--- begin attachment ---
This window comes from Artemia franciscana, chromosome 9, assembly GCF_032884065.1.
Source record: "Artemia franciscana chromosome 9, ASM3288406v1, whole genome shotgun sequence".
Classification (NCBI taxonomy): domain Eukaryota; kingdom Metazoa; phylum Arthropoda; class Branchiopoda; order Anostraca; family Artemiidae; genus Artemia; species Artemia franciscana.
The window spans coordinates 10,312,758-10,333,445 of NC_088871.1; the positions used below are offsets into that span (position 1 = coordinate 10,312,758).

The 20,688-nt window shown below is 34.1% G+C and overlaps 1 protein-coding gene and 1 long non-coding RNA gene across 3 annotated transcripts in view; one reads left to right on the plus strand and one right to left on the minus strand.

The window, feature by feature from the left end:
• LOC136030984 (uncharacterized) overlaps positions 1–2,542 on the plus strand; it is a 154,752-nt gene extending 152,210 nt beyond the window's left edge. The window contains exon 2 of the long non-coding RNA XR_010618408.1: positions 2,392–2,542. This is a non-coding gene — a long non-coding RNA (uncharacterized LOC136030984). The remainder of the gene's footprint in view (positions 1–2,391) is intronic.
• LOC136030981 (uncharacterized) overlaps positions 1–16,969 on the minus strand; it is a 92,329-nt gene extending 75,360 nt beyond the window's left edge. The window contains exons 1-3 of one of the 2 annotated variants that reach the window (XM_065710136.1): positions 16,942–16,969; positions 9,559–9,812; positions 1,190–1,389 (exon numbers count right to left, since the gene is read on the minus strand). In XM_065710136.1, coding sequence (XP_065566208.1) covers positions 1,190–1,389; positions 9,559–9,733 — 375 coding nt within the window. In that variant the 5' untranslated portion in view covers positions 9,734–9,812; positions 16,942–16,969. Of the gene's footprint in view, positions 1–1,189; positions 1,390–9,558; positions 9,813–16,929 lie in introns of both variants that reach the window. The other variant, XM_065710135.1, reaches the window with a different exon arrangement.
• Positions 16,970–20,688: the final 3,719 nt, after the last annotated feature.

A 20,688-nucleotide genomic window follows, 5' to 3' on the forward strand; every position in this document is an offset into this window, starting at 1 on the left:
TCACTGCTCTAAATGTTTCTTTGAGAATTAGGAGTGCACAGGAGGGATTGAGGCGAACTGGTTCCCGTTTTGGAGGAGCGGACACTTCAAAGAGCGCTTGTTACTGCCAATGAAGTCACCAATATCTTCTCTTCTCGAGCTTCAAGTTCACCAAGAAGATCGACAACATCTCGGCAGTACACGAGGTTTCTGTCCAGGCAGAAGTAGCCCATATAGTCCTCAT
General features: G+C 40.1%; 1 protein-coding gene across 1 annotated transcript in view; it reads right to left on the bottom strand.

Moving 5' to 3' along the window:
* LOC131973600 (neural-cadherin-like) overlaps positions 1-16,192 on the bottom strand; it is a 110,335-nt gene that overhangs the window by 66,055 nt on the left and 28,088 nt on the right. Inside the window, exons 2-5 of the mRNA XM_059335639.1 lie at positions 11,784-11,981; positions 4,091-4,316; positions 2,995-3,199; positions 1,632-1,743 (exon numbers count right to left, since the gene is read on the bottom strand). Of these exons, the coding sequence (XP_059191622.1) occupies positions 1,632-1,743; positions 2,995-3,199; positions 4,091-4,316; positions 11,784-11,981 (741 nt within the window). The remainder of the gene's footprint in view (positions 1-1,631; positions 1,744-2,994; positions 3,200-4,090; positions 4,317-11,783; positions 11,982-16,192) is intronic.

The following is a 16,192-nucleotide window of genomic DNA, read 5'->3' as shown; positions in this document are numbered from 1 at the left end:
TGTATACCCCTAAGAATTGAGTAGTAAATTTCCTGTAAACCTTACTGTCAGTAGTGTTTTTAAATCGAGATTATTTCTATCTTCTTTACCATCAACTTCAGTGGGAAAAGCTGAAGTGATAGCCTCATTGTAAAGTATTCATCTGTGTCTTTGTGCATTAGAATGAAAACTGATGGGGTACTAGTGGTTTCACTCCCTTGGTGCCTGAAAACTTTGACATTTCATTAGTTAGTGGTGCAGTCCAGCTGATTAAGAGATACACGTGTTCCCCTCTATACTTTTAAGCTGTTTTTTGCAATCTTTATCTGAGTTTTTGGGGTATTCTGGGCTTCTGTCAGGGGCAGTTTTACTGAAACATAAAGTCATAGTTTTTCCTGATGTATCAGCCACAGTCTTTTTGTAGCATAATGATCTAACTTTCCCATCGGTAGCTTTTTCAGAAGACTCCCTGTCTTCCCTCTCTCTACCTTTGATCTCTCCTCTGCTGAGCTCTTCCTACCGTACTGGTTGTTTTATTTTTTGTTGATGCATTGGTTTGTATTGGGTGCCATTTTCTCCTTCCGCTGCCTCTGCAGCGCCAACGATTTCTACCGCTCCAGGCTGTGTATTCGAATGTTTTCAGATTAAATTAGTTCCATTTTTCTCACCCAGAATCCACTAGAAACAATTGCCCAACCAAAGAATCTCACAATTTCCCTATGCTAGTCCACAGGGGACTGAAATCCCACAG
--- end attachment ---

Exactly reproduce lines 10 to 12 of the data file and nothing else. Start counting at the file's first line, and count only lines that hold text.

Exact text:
A 20,688-nucleotide genomic window follows, 5' to 3' on the forward strand; every position in this document is an offset into this window, starting at 1 on the left:
TCACTGCTCTAAATGTTTCTTTGAGAATTAGGAGTGCACAGGAGGGATTGAGGCGAACTGGTTCCCGTTTTGGAGGAGCGGACACTTCAAAGAGCGCTTGTTACTGCCAATGAAGTCACCAATATCTTCTCTTCTCGAGCTTCAAGTTCACCAAGAAGATCGACAACATCTCGGCAGTACACGAGGTTTCTGTCCAGGCAGAAGTAGCCCATATAGTCCTCAT
General features: G+C 40.1%; 1 protein-coding gene across 1 annotated transcript in view; it reads right to left on the bottom strand.